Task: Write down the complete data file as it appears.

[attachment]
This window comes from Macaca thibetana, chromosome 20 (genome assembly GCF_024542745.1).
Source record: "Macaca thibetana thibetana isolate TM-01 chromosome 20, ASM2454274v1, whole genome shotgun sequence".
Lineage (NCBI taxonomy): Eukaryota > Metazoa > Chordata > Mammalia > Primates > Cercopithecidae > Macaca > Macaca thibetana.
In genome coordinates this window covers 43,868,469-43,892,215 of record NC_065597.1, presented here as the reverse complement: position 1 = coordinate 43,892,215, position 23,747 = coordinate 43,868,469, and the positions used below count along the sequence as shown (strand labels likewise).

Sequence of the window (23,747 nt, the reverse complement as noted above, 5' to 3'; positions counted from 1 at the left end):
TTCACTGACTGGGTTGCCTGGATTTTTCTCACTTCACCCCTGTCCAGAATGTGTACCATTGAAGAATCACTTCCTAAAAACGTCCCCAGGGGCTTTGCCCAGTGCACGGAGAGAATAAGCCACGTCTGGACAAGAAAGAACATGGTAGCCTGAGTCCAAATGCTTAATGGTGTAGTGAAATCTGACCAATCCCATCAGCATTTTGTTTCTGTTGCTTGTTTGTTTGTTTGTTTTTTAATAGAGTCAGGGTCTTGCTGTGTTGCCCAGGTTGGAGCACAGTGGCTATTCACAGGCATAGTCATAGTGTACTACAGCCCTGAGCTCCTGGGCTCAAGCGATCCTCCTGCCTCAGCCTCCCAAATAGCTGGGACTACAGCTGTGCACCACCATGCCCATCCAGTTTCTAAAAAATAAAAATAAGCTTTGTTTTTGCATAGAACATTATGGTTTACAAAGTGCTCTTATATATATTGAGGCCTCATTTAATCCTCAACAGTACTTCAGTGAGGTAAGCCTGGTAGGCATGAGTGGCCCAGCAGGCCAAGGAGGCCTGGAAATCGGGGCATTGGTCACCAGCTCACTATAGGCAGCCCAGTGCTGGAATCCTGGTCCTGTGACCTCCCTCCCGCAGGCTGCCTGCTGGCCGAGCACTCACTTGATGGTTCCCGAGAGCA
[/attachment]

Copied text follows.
This window comes from Macaca thibetana, chromosome 20 (genome assembly GCF_024542745.1).
Source record: "Macaca thibetana thibetana isolate TM-01 chromosome 20, ASM2454274v1, whole genome shotgun sequence".
Lineage (NCBI taxonomy): Eukaryota > Metazoa > Chordata > Mammalia > Primates > Cercopithecidae > Macaca > Macaca thibetana.
In genome coordinates this window covers 43,868,469-43,892,215 of record NC_065597.1, presented here as the reverse complement: position 1 = coordinate 43,892,215, position 23,747 = coordinate 43,868,469, and the positions used below count along the sequence as shown (strand labels likewise).

Sequence of the window (23,747 nt, the reverse complement as noted above, 5' to 3'; positions counted from 1 at the left end):
TTCACTGACTGGGTTGCCTGGATTTTTCTCACTTCACCCCTGTCCAGAATGTGTACCATTGAAGAATCACTTCCTAAAAACGTCCCCAGGGGCTTTGCCCAGTGCACGGAGAGAATAAGCCACGTCTGGACAAGAAAGAACATGGTAGCCTGAGTCCAAATGCTTAATGGTGTAGTGAAATCTGACCAATCCCATCAGCATTTTGTTTCTGTTGCTTGTTTGTTTGTTTGTTTTTTAATAGAGTCAGGGTCTTGCTGTGTTGCCCAGGTTGGAGCACAGTGGCTATTCACAGGCATAGTCATAGTGTACTACAGCCCTGAGCTCCTGGGCTCAAGCGATCCTCCTGCCTCAGCCTCCCAAATAGCTGGGACTACAGCTGTGCACCACCATGCCCATCCAGTTTCTAAAAAATAAAAATAAGCTTTGTTTTTGCATAGAACATTATGGTTTACAAAGTGCTCTTATATATATTGAGGCCTCATTTAATCCTCAACAGTACTTCAGTGAGGTAAGCCTGGTAGGCATGAGTGGCCCAGCAGGCCAAGGAGGCCTGGAAATCGGGGCATTGGTCACCAGCTCACTATAGGCAGCCCAGTGCTGGAATCCTGGTCCTGTGACCTCCCTCCCGCAGGCTGCCTGCTGGCCGAGCACTCACTTGATGGTTCCCGAGAGCA